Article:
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I am reading SQL Server Execution plans by Grant Fritchey, He mentions:

SQL Server does not keep execution plans in memory forever. They are slowly aged out of the system using an "age" formula that multiplies the estimated cost of the plan by the number of times it has been used. The lazywriter process, an internal process that works to free all types of cache (including the plan cache), periodically scans the objects in the cache and decreases this value by one each time.

If the following criteria are met, the plan is removed from memory:

  • more memory is required by the system
  • the "age" of the plan has reached zero
  • the plan isn't currently being referenced by an existing connection.

He also mentions earlier in the book the following:

Once the optimizer arrives at an execution plan, the estimated plan is created and stored in a memory space known as the plan cache – although this is all different if a plan already exists in cache.

I would assume that the plan could theoretically reach zero if the actual and estimated plan differ. This would give the estimated plan execution count zero even though it was stored in the cache.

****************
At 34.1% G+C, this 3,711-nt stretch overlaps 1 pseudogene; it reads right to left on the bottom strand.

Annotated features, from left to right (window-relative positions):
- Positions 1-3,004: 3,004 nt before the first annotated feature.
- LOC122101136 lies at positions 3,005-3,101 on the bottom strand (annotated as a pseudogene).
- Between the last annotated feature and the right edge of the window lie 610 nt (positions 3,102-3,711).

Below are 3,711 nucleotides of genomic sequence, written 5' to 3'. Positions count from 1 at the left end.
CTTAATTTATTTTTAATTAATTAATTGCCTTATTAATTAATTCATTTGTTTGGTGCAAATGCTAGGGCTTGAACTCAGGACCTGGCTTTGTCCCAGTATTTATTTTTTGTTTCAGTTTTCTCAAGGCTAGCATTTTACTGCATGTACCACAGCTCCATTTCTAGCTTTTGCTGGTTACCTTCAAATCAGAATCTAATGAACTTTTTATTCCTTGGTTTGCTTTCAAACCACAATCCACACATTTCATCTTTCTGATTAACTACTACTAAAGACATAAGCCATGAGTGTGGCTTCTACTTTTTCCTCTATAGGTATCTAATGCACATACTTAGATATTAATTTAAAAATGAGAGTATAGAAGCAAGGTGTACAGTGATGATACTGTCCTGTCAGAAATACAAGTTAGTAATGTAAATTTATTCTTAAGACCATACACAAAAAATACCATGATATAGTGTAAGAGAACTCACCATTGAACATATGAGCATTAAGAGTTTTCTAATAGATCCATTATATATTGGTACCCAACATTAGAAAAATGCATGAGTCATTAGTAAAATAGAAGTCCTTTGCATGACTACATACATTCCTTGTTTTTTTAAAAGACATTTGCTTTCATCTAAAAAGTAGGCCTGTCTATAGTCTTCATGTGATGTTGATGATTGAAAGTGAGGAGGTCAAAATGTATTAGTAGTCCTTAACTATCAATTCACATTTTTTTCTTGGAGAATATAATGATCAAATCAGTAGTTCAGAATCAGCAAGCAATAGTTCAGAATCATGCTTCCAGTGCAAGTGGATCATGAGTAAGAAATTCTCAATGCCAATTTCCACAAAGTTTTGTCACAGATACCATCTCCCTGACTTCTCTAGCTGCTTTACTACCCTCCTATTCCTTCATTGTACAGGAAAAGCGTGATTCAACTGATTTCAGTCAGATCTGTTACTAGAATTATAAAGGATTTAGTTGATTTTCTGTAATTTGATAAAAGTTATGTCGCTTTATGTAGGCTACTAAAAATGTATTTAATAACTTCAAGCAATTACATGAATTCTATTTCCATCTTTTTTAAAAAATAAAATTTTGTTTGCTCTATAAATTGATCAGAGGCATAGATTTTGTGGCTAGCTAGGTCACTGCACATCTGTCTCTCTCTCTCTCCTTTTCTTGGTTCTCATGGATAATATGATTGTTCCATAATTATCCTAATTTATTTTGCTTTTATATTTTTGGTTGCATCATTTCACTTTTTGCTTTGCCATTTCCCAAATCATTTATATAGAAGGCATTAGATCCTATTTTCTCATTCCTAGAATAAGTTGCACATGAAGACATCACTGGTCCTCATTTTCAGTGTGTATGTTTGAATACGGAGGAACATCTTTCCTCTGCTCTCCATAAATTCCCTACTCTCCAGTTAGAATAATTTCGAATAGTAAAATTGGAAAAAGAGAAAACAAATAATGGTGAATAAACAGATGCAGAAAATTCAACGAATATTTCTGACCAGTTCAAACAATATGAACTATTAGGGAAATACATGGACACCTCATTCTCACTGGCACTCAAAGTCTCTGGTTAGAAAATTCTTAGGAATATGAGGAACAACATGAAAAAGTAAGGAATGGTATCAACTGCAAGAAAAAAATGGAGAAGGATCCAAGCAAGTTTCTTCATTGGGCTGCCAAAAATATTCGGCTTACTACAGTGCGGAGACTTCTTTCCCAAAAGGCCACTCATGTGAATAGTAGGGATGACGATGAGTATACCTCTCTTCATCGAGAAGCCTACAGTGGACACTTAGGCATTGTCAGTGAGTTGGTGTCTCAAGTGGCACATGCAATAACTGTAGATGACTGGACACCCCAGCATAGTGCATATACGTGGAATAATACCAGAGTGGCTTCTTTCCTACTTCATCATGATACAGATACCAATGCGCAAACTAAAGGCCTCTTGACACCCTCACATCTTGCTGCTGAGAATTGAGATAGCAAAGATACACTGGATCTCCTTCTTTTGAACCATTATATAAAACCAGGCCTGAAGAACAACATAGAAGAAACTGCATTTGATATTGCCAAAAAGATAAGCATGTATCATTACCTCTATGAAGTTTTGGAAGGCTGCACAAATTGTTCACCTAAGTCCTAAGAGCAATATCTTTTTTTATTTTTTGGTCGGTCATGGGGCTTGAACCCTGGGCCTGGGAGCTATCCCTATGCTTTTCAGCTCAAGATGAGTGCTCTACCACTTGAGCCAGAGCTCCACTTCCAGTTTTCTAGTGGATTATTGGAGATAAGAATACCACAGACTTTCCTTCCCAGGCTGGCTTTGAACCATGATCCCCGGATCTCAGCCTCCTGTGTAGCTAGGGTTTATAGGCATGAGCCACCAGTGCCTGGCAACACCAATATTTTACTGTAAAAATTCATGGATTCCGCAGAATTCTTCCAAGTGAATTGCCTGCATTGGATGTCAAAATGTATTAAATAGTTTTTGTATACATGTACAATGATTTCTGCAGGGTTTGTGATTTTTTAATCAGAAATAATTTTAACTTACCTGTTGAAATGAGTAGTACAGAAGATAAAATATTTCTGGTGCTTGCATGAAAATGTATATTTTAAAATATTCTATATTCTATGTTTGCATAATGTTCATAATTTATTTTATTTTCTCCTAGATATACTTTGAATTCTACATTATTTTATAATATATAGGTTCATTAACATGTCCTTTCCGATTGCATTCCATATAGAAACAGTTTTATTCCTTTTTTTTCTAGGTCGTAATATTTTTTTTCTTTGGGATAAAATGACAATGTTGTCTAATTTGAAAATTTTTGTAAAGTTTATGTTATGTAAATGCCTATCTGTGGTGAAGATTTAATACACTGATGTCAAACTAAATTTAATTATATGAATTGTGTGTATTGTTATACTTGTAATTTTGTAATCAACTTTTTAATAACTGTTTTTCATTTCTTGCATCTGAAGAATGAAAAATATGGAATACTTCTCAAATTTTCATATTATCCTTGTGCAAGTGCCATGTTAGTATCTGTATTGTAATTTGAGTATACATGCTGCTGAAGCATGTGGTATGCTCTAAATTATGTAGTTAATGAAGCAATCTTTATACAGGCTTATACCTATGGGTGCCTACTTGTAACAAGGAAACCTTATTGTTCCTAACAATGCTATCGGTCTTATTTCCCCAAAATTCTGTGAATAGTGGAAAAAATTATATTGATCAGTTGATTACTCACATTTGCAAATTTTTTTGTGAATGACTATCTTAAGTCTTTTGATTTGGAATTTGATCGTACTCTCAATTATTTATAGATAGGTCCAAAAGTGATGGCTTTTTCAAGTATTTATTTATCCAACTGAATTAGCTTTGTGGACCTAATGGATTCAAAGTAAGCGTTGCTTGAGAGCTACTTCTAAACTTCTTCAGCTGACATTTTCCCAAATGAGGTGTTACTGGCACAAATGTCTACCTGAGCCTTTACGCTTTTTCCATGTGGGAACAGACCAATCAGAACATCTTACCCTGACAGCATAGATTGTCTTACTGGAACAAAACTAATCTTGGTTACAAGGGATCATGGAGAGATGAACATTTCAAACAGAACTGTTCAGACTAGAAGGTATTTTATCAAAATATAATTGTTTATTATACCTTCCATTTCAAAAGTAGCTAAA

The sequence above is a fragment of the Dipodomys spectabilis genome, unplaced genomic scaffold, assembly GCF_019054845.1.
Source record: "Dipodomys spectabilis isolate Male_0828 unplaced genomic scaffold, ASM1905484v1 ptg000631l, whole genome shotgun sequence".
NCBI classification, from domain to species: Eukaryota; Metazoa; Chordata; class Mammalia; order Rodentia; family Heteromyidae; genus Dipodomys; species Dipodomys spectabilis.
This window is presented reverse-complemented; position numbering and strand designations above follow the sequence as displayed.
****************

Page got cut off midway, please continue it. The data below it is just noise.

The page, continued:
My question is What are the different scenarios that a plan age could reach zero? And am I correct in my assumption?

Fritchey, G. (2012). SQL Server Execution Plans. Springfield, USA: Simple Talk Publishing.

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My question is when could the Age of a plan reach zero?

The algorithm that SQL Server uses to determine when and how plans should be removed from cache is called the eviction policy.

The cost of plan is analyzed to determine which plans gets evicted. Upon detecting memory pressure, zero cost plans are removed from the cache and the cost of all other plans is reduced by half.

  • For adhoc plans, the cost is considered to be zero, but it is increased by one every time the plan is reused.
  • For other types of plans, the cost is a measure of the resources required to produce the plan. When one of these plans is reused, the cost is reset to the original cost.
  • For non–adhoc queries, the cost is measured in units called ticks, with a maximum of 31. The cost is based on three factors: I/O, context switches, and memory. Each has its own maximum within the 31-tick total.

When not under memory pressure, costs are not decreased until the total size of all plans cached reaches 50 percent of the buffer pool size. At that point, the next plan access will decrement the cost in ticks of all plans by 1.

Once memory pressure is encountered, then SQL Server will start a dedicated resource monitor thread to decrement the cost of either plan objects in one particular cache (for local pressure) or all plan cache objects (for global pressure).

so the gist is ...

The Clock algorithm sweeps the cache at regular intervals. Every time an unused entry is found, the cost is decreased by some amount. If the cost is 0 and is not used, then it is removed from the cache.